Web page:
During the 1960's and 1970's sugar was not the enemy it is today, and many children's cereals were loaded with it. Some actually had the condiment included in the name and were promoted heavily during Saturday morning cartoons. There was Kelloggs Sugar Frosted Flakes, Sugar Pops, and Sugar Puffs Today excessive sugar is considered unhealthy, and these foods have been renamed as Corn Puffs, Frosted Flakes, and Corn Pops. Back then, however, Boys And Girls enjoyed the sweet taste, and one product even had a mascot to promote the brand. Baby boomers, (born between 1948-1964) grew up with a character called Sugar Pops Pete who encouraged you to enjoy the cereal he was named for.

Sugar Pops Pete a childhood favorite

Back when Saturday morning was the only time cartoons ruled the big 3 networks of CBS, NBC, and ABC, sugar was king. One of the tastiest cereals that was loaded with the condiment was Kelloggs Sugar Pops. To advertise the product and gain a loyal following of boys and girls begging their parents to buy them a box was a character named Sugar Pops Pete. He was funny and witty, and his name invoked children to desire the brand that he was promoting.

Sugar Pops Pete was one of several official mascots for this product, and he reigned supreme from 1959-1967. Advertisers caught on quickly that they could sell many boxes of sugary cereals by promoting them to impressionable children.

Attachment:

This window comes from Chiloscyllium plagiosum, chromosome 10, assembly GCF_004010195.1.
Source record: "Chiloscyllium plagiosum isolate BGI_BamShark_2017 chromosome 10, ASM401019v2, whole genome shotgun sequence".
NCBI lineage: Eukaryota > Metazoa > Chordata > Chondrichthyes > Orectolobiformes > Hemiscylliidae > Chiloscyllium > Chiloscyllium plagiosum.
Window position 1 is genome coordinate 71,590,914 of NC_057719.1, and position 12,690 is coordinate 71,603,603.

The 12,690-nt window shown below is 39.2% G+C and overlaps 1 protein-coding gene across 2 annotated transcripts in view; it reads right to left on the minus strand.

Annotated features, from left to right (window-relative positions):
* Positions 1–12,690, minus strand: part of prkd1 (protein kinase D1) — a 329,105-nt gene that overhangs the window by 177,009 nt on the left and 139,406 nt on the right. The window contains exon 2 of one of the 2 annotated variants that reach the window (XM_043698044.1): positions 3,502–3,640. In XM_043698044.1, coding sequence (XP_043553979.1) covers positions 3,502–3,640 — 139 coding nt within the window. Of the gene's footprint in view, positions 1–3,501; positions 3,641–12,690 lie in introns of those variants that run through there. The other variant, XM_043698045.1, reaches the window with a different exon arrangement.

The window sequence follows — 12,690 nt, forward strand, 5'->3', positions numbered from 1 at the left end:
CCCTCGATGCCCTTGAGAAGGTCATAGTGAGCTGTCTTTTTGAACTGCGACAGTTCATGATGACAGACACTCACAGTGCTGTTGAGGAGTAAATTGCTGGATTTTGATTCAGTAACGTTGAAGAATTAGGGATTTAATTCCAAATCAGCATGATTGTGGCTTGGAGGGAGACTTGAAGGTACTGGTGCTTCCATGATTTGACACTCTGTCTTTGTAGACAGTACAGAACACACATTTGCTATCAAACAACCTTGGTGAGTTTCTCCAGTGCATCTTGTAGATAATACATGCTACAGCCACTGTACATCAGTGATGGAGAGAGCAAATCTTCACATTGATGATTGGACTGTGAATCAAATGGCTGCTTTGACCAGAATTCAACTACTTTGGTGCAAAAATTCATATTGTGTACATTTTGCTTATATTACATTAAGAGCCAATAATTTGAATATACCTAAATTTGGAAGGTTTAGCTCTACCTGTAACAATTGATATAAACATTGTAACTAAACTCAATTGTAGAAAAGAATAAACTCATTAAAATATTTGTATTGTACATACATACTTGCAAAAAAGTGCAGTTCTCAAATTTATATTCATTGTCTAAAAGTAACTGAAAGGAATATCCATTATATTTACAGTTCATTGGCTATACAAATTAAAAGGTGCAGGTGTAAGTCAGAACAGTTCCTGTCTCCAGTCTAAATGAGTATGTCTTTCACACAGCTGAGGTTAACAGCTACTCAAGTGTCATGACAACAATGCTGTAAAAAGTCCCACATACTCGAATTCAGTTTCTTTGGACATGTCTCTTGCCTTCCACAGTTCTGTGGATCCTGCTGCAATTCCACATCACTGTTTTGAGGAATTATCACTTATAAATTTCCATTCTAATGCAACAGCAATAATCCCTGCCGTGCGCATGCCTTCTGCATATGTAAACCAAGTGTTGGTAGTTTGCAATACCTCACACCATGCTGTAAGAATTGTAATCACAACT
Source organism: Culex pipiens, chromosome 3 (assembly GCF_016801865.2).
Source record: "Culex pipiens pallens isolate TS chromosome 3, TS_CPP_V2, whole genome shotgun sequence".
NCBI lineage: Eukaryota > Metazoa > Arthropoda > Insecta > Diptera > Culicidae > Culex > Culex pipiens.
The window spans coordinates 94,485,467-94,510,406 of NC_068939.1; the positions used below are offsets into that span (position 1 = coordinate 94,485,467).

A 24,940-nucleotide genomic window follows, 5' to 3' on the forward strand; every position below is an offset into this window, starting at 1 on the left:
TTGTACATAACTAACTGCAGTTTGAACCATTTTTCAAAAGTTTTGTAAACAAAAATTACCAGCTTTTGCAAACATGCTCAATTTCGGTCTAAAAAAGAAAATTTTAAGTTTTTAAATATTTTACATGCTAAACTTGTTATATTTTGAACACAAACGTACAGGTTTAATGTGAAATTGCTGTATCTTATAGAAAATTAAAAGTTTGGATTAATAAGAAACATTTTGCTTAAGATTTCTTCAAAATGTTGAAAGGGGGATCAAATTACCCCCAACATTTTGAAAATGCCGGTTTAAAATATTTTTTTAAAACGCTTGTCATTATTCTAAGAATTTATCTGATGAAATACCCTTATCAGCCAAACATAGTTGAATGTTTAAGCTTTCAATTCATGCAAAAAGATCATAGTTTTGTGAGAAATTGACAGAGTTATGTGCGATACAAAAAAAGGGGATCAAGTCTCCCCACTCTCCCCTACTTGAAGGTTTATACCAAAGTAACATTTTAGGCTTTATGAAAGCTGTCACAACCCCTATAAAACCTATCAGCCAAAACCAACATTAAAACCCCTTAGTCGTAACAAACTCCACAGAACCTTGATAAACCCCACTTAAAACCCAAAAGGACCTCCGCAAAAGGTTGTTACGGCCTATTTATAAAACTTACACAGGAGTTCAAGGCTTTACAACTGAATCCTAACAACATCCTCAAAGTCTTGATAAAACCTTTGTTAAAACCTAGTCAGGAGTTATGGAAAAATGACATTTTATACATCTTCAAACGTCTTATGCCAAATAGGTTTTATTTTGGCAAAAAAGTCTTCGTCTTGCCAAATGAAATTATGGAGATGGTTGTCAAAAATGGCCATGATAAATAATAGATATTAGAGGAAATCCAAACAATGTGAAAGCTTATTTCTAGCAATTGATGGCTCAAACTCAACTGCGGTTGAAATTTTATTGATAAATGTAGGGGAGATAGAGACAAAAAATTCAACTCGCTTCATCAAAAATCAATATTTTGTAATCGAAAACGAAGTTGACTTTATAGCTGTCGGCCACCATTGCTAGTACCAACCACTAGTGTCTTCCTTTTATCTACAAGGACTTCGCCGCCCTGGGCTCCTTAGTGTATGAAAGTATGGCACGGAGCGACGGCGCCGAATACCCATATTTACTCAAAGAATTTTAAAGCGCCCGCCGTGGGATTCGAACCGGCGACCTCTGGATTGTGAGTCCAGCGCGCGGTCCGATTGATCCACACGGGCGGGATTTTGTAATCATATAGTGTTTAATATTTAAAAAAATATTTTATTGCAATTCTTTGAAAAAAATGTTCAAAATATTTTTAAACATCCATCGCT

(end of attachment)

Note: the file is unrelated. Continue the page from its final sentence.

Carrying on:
Back in that day the pitfalls of too much sugar in the diet were not being publicized as they are now, but the vitamin and mineral content of cold cereals was pointed out as a plus.

Baby Boomers the target audience

Young Baby Boomers watched as many commercials attempted to sell Sugar Pops evolved from black and white to color to animated. Many homes had this product on the shelves, and a lot of children would eat a bowl of the cereal each morning before heading out to school or while enjoying their favorite Saturday morning cartoon.

Now for the audience that was once targeted, the sweet stuff has been reduced, and this food item like several others simply does not taste the same.

Younger generations and their health-conscious parents did not grow up eating Kelloggs Sugar Pops and loving the antics of Sugar Pops Pete. They only know about Corn Pops, and no doubt believe this brand is a real treat.

Baby Boomers, however, continue to recall in their memories and their taste buds a different day: a time when their favorite breakfast cereals were sweet, crunchy, and delicious and promoted by funny cartoon characters. Today the things that tasted good in the past are now being revealed to not be so good for our health.

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